Carol Kean's Reviews > Ghost on Black Mountain

Ghost on Black Mountain by Ann Hite
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Dec 17, 2015

it was amazing
Read in June, 2011

Ann Hite's debut novel "Ghost on Black Mountain" has enough Gothic horror and suspense to keep us reading until the candle burns out in the dark of night, and enough meaning to keep scholars arguing for years to come. Hite's seamless and economical prose may make for easy reading, but look again. This novel is loaded. Bold, brilliant and beautiful, it has all the richness and depth of 19th C literature without the tedious, wordy prose.

The story sounds deceptively simple--a charismatic stranger comes to town and sweeps innocent young Nellie off her feet, but instead of happily ever-after, Mama sees death in the tea leaves. Nellie, like all young girls who know their own heart, blows off the warning. "Mama was just desperate to keep me home. There wasn't nothing bad going to happen. I didn't much believe in tea leaves anyway."

I marvel at Ann Hite's confidence and authority in establishing Nellie's voice. Could she pull it off in all six sections of the novel with their various points of view? Yes. Yes, yes yes! All the women of Black Mountain are so convincing, you can't help but nod an "amen" even if they're telling you ghost stories. Mostly, they're busy telling Nellie the same thing her Mama did: anyone who'd marry Hobbes Pritchard is either crazy in the head or so young she has no sense.

"If you want to know how Nellie Pritchard got herself into the mess she did," Mama tells us in Part Two, "you got to know parts of my story." Mothers will shake their heads in sympathy every time Josie Clay talks about parenting. "The good Lord knew I did my best to send (Nellie) in the right direction just like my mama did me and her mama did her. It's a weakness trying to keep our daughters from making the same mistakes." In section six Annie Harbor, both a mother and a daughter, reminds us: "Mamas can't protect their daughters. Not really. They're helpless to watch and wait."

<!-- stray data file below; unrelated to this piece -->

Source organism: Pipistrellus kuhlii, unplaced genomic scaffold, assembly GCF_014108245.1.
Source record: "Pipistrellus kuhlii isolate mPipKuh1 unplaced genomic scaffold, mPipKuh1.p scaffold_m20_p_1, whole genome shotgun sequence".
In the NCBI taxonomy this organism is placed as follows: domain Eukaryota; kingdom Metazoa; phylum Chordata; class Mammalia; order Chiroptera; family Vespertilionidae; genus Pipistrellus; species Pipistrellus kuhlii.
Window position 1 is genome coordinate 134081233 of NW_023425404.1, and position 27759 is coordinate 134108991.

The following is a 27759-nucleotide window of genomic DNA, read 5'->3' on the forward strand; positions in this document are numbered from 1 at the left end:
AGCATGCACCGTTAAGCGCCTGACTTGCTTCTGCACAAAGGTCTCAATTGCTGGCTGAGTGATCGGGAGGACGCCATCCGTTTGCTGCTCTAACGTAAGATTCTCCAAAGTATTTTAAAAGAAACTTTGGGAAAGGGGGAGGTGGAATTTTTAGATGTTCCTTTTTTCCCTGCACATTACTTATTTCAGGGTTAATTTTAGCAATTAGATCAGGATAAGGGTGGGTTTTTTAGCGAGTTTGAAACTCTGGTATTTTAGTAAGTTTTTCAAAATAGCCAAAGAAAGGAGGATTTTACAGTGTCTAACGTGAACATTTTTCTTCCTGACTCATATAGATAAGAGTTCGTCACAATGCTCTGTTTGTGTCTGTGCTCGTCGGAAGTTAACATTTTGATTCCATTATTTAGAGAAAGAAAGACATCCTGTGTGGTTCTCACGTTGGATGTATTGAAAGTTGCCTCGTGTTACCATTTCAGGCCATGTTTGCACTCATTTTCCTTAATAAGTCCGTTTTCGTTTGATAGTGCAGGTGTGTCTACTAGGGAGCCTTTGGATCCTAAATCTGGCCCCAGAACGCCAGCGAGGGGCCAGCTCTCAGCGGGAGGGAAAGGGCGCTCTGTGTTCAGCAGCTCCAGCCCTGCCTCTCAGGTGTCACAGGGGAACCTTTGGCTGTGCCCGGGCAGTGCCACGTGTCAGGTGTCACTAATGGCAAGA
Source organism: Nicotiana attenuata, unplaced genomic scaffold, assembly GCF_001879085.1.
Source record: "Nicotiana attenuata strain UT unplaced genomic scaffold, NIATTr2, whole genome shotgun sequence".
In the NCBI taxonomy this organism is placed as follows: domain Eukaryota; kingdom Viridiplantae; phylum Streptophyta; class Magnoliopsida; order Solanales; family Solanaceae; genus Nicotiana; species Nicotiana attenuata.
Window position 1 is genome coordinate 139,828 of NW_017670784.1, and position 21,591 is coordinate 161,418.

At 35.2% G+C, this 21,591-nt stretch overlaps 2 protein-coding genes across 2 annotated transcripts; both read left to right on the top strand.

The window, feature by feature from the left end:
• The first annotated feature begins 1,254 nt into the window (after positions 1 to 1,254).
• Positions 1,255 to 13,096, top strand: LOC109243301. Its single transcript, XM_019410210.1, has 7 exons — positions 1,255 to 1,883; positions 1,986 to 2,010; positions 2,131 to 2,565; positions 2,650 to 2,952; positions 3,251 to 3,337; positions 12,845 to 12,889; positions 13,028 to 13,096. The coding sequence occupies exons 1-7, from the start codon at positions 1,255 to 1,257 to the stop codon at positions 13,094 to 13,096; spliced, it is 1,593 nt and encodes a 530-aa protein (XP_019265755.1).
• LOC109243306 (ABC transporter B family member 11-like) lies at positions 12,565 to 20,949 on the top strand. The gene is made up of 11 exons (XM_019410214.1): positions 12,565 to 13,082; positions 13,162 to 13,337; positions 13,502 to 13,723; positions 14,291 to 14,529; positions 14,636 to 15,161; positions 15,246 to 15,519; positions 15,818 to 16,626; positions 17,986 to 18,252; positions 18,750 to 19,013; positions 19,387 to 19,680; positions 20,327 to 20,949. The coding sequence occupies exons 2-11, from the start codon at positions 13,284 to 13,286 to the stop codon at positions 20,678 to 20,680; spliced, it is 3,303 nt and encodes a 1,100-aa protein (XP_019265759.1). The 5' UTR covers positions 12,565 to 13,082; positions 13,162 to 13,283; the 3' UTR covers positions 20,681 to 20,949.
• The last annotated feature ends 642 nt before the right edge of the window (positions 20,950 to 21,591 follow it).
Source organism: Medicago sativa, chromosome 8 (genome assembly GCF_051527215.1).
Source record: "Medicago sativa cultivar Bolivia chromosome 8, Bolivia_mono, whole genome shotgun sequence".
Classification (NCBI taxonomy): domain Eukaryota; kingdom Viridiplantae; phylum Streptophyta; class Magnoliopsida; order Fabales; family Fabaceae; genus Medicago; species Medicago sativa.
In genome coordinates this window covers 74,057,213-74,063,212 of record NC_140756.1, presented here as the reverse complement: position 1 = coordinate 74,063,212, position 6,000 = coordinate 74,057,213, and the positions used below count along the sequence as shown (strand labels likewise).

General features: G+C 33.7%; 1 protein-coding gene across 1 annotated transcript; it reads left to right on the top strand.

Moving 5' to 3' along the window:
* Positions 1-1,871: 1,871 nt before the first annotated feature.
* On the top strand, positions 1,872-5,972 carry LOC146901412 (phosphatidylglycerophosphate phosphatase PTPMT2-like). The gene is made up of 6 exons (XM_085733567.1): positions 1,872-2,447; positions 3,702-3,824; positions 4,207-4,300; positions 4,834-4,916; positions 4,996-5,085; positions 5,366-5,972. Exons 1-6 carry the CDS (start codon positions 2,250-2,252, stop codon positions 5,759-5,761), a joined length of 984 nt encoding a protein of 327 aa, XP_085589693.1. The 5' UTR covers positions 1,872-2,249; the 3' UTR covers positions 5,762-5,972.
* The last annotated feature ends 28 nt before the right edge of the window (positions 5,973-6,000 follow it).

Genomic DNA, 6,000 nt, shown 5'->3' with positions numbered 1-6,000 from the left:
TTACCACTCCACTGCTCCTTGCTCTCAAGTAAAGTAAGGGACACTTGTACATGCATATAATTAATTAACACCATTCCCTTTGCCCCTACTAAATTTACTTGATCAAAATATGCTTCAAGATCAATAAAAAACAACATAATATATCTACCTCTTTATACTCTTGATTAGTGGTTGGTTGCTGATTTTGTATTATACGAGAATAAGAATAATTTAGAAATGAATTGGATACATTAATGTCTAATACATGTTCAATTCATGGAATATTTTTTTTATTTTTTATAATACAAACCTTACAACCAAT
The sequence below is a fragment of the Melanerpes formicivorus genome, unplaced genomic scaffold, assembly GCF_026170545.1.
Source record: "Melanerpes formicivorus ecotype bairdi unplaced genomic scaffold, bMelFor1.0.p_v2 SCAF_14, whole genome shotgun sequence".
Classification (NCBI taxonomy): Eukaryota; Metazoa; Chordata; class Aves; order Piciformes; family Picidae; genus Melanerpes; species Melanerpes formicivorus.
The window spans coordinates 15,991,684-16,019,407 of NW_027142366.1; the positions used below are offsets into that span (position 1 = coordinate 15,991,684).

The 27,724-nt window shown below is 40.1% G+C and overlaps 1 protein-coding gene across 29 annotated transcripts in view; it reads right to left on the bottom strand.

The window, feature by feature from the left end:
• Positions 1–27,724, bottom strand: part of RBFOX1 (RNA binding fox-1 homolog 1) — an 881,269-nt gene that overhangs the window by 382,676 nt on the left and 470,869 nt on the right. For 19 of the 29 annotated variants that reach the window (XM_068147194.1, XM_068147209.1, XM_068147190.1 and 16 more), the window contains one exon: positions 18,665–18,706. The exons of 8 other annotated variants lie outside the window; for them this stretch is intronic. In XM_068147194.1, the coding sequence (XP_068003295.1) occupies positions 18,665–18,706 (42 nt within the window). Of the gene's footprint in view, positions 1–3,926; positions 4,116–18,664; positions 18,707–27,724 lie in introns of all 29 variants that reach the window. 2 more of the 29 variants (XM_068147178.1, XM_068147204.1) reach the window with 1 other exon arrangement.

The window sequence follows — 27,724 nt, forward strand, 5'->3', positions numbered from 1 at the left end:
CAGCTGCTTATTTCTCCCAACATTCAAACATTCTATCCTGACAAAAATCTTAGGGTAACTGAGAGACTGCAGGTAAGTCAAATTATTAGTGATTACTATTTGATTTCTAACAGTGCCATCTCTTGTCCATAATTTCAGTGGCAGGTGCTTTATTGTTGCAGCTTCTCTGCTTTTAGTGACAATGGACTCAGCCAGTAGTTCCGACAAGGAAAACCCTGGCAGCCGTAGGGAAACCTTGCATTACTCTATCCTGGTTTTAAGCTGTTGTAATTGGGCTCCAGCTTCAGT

Josie Clay knows the story by heart because it's universal. She didn't need a college degree to gain Goethe's insight that "Love is an ideal thing, marriage a real thing; a confusion of the real with the ideal never goes unpunished." Josie's own mama warned her that "if I married, I wasn't going to see anything but struggles. Did I listen? Shoot, no." One look at Owen Clay and "I fell in love with him. As if I knew what love was. In front of me stood what I wanted more than anything, and I figured if he had any wrongs, I could iron them right out like a wrinkled shirt dress. Lord, that's the worst thing a woman can do, love a man so much she can't see reason." And so her daughter Nellie's story opens doors that women like Josie have held tightly shut for hundreds of years.